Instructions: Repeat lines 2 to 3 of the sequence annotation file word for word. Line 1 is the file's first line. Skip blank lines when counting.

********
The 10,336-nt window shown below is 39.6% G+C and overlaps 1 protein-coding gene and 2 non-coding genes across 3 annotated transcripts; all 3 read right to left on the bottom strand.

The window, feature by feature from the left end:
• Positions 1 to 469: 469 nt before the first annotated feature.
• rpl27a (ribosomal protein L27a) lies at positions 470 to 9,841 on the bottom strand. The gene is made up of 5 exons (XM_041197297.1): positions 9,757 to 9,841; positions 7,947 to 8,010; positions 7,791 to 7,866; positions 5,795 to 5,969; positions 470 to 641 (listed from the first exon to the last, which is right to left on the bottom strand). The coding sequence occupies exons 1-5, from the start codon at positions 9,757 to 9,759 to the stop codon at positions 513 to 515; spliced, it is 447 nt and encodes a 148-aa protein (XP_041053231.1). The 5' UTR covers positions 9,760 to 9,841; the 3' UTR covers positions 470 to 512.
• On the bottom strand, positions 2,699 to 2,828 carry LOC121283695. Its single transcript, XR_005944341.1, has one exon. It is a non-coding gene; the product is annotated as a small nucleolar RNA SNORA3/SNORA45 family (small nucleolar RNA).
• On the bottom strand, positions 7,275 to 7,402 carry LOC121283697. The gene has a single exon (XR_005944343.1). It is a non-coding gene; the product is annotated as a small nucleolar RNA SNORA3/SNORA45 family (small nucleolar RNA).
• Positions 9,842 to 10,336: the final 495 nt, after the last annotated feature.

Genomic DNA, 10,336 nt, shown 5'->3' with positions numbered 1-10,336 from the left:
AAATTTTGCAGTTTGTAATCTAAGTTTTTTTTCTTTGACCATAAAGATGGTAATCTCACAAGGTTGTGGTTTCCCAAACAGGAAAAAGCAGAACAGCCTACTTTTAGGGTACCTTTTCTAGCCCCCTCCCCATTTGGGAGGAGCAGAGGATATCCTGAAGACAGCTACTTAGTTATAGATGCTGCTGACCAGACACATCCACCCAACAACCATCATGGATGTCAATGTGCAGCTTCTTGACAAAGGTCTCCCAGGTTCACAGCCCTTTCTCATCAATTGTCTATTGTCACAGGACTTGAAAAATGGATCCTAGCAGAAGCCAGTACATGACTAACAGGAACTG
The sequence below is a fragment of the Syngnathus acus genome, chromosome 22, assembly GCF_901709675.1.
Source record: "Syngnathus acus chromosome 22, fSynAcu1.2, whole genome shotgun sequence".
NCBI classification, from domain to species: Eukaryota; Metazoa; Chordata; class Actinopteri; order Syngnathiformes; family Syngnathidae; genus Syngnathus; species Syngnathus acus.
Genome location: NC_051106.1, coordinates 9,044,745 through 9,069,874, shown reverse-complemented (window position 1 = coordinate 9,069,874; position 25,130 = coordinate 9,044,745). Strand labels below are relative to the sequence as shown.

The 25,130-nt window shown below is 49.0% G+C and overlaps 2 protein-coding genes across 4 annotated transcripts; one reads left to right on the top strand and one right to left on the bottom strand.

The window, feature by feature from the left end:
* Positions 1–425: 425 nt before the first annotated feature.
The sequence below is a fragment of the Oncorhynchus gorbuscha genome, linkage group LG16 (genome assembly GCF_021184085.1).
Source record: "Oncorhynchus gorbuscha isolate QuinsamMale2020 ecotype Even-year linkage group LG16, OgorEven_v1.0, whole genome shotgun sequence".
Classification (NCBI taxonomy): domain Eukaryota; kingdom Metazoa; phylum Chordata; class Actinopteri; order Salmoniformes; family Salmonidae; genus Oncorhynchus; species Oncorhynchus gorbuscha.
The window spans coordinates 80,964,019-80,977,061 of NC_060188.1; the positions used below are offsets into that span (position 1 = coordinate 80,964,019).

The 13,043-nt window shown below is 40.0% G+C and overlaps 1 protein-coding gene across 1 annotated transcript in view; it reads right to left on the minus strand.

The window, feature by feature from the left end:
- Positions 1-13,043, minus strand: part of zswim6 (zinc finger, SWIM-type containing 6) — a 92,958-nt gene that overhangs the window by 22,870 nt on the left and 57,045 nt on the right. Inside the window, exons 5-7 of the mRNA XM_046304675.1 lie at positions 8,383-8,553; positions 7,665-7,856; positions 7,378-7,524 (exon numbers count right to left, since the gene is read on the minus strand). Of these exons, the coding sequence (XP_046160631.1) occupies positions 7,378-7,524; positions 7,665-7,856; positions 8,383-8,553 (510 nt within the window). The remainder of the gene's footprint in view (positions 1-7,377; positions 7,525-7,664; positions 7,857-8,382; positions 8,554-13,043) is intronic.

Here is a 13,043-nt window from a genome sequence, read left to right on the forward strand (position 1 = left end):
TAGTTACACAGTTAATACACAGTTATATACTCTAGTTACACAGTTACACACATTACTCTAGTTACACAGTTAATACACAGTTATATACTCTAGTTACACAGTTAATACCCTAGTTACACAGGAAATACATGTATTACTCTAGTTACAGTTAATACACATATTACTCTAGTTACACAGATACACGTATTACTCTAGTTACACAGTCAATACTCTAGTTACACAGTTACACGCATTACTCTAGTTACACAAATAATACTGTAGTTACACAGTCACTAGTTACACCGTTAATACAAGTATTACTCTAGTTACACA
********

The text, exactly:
The window, feature by feature from the left end:
• Positions 1 to 469: 469 nt before the first annotated feature.